A memoir of learning guitar

Callie Fausey is a junior media studies major.

When I was 15, I got my first guitar. It was exciting, and I was thrilled to learn. However, life got in the way, and that old acoustic guitar started to collect dust — in short, I had underestimated the dedication that it took to learn a new instrument. When I started college, however, I regained the passion and motivation to begin learning again. Especially now, during quarantine, I have had more time to dedicate to music. 

While learning how to play the guitar, I’ve realized something: the most difficult part of learning a new instrument isn’t mastering all the chords, memorizing where your fingers go, or grasping how to perfectly replicate one of your favorite songs. Instead, what is most frustrating is overcoming your own self-doubt. As I’ve been teaching myself how to play guitar, I catch myself being unnecessarily critical of my growing abilities. Silencing that discouraging voice inside my head was essential, and once I did, the rewards were incredible.  

At the very beginning, everything was confusing — figuring out chords and trying to read tabs is like learning a new language. Even holding the guitar felt awkward at first, and when attempting to play a song, my fingers fumbled around the strings, not sure of what my mind was directing them to do. I was only recently able to transition between frets without having to double-check I was on the right one by counting them out in my head. When I first realized I was gaining some muscle memory and could navigate the strings a bit easier, though, I was ecstatic. It takes a while, but with practice, my fingers have started to fumble less, and I don’t have to try as hard to get them where I want them to go. 

I originally started off playing on an acoustic, just to start to get the hang of things. When I decided I wanted an electric guitar, I looked for one I could afford and could easily continue to learn on. I opted for a black Squier Stratocasters since they are good guitars for beginners that are pretty affordable. Right now, I mostly just play for myself; whenever I hear a new song I really love, one of the first things I like to do is look up the chords online and try to replicate it. Some of the easiest songs to learn are pop songs, but my favorite genres are more along the lines of alternative and rock, which can be a bit difficult to replicate.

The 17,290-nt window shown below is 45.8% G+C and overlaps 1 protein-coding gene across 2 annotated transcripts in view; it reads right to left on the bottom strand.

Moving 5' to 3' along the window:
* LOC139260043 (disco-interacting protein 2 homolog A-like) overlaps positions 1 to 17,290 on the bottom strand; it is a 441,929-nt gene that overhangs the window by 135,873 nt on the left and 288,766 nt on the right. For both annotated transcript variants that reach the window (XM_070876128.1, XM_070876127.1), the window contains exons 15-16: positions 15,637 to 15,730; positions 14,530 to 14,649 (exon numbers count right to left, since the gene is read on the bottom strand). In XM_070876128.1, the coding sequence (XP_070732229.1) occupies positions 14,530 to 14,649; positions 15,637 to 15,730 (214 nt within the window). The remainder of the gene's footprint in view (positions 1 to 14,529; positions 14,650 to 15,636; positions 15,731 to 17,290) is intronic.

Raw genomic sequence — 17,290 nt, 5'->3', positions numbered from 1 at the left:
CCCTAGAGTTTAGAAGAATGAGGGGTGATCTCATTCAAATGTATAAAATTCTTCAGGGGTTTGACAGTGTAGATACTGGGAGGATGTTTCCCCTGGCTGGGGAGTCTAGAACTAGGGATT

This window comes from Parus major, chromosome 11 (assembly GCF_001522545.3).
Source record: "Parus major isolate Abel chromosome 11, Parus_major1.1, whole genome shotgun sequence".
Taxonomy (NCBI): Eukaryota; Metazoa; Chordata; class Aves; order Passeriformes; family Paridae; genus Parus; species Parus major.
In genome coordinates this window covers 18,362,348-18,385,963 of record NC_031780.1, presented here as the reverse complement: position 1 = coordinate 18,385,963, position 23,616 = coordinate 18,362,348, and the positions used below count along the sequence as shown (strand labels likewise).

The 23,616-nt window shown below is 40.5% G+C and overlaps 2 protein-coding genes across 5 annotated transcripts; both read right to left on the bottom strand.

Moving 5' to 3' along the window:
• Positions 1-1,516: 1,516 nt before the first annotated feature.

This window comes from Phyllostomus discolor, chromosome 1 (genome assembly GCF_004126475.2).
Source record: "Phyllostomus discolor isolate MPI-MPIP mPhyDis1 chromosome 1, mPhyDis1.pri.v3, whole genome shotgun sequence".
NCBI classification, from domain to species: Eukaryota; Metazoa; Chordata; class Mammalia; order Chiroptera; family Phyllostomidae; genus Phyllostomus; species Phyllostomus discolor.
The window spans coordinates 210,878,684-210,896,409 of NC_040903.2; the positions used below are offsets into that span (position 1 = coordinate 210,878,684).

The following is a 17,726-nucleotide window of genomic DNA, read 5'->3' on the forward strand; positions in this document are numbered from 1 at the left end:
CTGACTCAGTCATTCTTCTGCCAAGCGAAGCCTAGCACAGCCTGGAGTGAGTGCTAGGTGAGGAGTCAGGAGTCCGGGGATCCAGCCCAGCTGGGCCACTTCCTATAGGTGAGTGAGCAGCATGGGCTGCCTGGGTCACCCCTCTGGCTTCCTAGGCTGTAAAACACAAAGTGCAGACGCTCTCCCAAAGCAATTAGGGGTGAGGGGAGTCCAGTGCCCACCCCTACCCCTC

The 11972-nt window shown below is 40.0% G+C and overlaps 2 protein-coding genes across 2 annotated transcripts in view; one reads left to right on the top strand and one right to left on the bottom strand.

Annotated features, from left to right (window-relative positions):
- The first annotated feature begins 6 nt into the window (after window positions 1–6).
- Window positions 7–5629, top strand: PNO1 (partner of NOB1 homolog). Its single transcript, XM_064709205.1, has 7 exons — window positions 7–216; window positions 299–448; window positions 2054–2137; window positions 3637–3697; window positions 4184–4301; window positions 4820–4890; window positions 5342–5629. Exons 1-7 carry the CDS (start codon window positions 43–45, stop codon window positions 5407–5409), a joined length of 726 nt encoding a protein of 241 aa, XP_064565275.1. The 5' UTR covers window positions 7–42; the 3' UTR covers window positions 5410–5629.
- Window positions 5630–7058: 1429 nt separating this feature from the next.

At first, my renditions sounded nothing like the original songs. It was a little discouraging, but something that helped me was trying to play along while listening to the songs. If I could just figure out the strumming patterns and the tempo, I could somewhat play along, and even if I didn’t have the chords or tab completely down, I would just play with the tempo, and eventually, my fingers would catch up with the transitions. The most important thing for me when I was first starting was being patient and reminding myself that I was still learning so it wasn’t going to sound perfect. I’ve been playing for about two years now, and I still feel like I’m in the learning stages.

The number of different terms and concepts that are out there can be overwhelming and a bit discouraging, especially when other musicians make everything look easy. When learning a new skill, it can be easy to slip into the mindset that if you’re not immediately perfect at it, there’s no point in learning it. However, the sensation of watching a skill develop before your eyes is an extremely gratifying experience, and it makes up for all of the challenges. 

While it’s easy to compare yourself to experienced guitar players and feel a bit hopeless, it’s important to remember that even the most skilled musicians were once novices too. This is something I have to remind myself often, as to not get bogged down in my own insecurity. In fact, I am lucky because I have friends who have been playing guitar for a long time, and who  are happy to help me learn the ropes or, well, strings. Having them help guide me through the process has been especially helpful. To boost my confidence and motivation, I reward myself for the tiniest successes. As long as I am patient with myself, the process always remains exciting. Any intimidation and uncertainty slowly fades away.

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